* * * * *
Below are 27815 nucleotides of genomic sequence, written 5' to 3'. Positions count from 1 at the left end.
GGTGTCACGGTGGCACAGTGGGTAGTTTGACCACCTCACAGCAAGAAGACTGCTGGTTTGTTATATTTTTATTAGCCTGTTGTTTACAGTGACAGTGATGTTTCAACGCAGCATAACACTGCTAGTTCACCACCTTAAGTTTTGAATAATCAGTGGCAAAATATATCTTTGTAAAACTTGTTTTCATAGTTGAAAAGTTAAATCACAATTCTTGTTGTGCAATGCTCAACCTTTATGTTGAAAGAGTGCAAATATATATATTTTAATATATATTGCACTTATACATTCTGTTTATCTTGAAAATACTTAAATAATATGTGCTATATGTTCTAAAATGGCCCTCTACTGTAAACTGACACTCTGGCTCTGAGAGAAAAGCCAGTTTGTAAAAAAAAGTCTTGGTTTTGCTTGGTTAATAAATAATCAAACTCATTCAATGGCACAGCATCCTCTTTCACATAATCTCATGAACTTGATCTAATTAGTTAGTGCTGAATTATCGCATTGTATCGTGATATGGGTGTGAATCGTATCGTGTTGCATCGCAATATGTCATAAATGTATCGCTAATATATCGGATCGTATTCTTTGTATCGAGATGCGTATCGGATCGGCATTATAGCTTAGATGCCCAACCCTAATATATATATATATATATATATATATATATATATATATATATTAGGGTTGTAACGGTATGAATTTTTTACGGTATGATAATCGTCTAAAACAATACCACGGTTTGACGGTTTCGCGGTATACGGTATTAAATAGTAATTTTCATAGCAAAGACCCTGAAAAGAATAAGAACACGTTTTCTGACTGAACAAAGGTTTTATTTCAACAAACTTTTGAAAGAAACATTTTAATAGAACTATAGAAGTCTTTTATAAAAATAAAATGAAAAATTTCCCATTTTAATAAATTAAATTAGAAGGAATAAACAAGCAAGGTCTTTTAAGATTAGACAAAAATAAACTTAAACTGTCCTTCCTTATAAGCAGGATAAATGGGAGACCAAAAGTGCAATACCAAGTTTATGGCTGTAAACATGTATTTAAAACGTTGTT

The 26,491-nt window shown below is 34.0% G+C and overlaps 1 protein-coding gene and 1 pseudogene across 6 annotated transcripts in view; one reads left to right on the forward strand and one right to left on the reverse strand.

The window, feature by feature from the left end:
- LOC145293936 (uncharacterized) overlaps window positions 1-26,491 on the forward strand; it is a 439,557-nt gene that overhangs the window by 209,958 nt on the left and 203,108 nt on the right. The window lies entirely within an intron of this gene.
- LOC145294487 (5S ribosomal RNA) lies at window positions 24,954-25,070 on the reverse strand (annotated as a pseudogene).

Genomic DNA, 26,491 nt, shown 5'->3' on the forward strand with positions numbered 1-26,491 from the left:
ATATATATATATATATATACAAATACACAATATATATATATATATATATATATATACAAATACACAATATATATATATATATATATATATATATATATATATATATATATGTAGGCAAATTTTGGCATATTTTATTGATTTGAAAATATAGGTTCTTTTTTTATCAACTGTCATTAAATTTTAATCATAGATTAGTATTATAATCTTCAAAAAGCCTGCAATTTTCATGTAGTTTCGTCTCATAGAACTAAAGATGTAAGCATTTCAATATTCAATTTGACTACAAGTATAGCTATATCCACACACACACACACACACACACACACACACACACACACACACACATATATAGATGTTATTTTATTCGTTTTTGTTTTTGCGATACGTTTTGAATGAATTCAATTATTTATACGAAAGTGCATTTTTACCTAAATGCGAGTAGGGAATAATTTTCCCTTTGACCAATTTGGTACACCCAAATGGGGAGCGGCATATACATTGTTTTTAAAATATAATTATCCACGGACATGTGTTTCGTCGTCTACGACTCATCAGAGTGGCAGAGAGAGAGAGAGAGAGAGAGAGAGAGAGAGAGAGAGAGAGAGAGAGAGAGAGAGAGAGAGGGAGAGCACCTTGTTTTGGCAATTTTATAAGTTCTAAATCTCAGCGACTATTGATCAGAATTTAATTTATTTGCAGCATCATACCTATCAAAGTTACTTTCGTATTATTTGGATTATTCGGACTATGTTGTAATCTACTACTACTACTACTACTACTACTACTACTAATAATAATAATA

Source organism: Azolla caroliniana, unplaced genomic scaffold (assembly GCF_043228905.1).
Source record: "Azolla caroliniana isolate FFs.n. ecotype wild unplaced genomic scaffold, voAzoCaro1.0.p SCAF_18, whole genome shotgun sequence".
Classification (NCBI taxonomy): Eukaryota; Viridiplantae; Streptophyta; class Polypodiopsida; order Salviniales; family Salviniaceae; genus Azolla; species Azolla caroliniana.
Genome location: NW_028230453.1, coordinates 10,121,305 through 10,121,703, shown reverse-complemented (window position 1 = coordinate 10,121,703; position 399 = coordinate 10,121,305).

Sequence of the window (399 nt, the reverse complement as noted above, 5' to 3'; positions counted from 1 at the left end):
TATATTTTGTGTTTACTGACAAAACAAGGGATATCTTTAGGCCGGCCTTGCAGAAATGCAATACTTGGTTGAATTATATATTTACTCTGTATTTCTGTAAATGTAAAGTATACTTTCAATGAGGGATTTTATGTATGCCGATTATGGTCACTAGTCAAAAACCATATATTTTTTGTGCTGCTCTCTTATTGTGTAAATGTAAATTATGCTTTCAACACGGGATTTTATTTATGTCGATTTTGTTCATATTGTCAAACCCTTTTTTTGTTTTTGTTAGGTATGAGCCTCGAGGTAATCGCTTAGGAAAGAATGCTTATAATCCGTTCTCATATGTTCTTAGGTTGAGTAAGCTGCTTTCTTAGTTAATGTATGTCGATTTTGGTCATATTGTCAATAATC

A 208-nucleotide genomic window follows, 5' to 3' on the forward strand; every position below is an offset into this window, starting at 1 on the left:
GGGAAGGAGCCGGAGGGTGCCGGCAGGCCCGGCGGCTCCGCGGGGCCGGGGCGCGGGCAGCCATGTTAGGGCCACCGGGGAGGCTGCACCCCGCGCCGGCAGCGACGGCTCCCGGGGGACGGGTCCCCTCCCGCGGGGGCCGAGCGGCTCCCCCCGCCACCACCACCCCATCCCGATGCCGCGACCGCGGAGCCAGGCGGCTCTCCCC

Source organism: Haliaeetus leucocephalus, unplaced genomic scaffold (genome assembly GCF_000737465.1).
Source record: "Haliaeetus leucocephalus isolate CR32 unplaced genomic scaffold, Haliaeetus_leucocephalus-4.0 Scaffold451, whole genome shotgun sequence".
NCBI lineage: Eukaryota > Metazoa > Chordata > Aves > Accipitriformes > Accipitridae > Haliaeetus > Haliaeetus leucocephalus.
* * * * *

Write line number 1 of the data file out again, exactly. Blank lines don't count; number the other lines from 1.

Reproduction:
Below are 27815 nucleotides of genomic sequence, written 5' to 3'. Positions count from 1 at the left end.